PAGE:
What is at stake?

The difference between a properly designed ESD or a system full of loopholes and poor governance is equivalent to an EU that takes the Paris climate-agreement seriously or an EU that undermines its climate commitments through fine print. A functioning and ambitious ESD will require measures, both at an EU and national level, in order to achieve the targets. If the ESD is a weak instrument, sectorial measures will not be needed, and the EU will be postponing its decarbonisation by one more decade.

The ESD has the potential to be a game-changer. A reduction of 30% in these sectors requires real change and long-term thinking, at European as well as at national level. If implemented seriously, each country will have to set up a carbon budget and take action to meet it. A legally binding and annual carbon budget forces governments to integrate climate into mainstream decision-making. It also helps create investment certainty for businesses, as they can confidently start developing the technologies, services and solutions needed to hit the targets. A Europe that delivers a strong ESD will be a continent with cleaner vehicles, less congestion, super energy-efficient houses, more sustainable farming, lower energy bills, and more jobs through future-oriented industries. It is also a major opportunity to save billions on oil and gas imports and safeguard the old continent’s energy security. This isn’t just about climate policy but also about smart economic policy, security, innovation and quality of life improvement. All of this, of course, assumes that the ESD will be strong.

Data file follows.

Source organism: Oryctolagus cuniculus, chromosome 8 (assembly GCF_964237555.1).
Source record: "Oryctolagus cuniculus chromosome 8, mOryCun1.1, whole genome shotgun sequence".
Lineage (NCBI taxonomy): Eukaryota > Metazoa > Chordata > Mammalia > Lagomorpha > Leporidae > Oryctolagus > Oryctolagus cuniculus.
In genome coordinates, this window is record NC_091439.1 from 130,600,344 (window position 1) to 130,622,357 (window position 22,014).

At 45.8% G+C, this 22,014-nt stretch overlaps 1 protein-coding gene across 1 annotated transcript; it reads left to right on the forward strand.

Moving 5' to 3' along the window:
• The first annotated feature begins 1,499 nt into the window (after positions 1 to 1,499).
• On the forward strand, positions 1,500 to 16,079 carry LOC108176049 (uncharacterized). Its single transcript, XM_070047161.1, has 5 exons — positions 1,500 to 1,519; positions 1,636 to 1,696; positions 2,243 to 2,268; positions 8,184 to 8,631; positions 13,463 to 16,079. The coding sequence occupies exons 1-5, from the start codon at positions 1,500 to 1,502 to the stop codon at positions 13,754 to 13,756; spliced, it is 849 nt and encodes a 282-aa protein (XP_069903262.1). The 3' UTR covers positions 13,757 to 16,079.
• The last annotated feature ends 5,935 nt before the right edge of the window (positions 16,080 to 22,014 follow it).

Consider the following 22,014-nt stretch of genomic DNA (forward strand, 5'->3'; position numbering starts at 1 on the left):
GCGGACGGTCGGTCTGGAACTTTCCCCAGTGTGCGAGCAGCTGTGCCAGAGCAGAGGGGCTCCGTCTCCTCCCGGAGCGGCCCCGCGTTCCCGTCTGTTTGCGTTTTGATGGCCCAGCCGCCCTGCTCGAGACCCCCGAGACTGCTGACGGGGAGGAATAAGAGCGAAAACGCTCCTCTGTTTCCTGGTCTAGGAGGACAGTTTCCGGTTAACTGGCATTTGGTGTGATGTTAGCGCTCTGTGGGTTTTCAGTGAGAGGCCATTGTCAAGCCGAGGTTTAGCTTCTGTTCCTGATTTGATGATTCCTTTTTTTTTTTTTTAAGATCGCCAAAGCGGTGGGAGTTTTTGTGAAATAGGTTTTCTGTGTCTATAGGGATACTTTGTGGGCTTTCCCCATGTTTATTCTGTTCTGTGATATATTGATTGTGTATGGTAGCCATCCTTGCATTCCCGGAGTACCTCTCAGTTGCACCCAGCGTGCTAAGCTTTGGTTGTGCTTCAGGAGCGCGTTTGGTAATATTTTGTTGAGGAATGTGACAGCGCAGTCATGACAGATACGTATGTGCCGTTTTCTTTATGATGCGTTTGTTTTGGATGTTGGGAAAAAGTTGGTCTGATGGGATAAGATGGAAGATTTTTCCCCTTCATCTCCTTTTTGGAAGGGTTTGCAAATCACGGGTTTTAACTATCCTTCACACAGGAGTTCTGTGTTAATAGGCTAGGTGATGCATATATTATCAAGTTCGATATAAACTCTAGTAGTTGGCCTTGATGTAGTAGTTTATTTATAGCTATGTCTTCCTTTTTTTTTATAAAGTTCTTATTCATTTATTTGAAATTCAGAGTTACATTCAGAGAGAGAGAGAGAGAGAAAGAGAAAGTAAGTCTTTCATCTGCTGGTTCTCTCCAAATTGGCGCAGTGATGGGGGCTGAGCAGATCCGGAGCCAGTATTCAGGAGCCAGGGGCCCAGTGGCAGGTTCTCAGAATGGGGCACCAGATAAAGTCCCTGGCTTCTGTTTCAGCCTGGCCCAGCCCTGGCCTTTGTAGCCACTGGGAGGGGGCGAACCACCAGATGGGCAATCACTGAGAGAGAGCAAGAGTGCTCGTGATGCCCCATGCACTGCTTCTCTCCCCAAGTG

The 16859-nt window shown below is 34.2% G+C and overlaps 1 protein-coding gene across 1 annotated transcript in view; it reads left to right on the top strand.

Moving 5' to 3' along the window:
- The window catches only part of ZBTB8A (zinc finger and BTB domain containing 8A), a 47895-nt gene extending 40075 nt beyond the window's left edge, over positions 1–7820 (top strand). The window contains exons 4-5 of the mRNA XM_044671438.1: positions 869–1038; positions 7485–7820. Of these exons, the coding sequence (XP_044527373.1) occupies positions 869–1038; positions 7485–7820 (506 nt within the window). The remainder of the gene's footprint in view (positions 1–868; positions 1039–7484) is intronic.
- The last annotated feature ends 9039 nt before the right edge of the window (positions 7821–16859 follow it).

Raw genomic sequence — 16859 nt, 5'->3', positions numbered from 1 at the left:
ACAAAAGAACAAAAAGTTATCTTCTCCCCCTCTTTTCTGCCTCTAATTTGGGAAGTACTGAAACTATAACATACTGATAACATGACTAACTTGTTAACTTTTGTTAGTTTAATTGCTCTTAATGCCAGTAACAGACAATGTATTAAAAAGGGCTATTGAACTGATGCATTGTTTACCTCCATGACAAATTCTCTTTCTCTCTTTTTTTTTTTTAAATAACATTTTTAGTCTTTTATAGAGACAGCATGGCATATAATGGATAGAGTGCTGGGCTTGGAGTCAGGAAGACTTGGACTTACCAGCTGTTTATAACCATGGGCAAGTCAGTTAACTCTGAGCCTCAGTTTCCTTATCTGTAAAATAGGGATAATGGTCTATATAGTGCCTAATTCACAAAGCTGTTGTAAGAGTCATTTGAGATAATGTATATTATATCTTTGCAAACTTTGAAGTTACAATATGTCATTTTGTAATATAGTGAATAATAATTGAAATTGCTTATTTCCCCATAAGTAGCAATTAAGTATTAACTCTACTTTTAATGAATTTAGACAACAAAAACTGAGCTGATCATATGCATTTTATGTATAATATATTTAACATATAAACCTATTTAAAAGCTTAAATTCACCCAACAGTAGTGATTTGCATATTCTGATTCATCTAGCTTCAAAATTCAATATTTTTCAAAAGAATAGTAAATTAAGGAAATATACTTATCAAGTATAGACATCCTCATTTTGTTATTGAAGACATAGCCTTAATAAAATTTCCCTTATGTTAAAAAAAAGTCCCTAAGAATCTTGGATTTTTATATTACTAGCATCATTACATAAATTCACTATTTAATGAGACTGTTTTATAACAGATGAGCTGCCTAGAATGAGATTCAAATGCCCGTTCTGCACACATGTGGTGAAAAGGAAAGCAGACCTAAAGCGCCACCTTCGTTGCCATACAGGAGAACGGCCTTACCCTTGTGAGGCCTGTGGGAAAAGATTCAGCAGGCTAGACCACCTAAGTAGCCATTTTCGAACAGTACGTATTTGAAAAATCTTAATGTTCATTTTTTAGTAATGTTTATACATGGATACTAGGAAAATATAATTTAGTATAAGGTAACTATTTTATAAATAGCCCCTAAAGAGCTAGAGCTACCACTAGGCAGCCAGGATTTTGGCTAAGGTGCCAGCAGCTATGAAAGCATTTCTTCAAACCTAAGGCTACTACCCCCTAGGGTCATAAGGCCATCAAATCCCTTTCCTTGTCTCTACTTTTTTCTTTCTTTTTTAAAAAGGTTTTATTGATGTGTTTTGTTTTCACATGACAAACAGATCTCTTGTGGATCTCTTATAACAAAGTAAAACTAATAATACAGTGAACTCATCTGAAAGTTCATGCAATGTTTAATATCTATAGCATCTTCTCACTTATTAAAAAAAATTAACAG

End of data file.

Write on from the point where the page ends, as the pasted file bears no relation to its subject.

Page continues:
How can we make it so?

Protecting the ESD

EU leaders called for enhanced flexibilities within the new ESD, and specified some of the things that were reflected in the new proposal. T&E firmly supports flexibilities in the ESD that do not compromise the real delivery of at least 30% GHG reductions within the ESD sectors. However, flexibilities should not be confused with what can constitute serious loopholes that would undermine the overall target and the efforts needed from surface transport, buildings and agriculture. We explain which flexibilities should be enhanced and which references could become loopholes and therefore should be avoided to ensure that 30% remains at least 30% in the link below.

More than just an accounting mechanism

The ESD requires proper governance and enforcement. The EU needs to ensure countries take measures to respect their carbon budgets, which means making it (financially) more attractive to comply than not. It also needs to ensure that targets are met – through comprehensive compliance checks – and penalise those member states that are not compliant. The review of the ESD provides a unique opportunity to lay the foundation of a climate governance regime that is robust enough to accommodate the increased ambition the Paris agreement requires.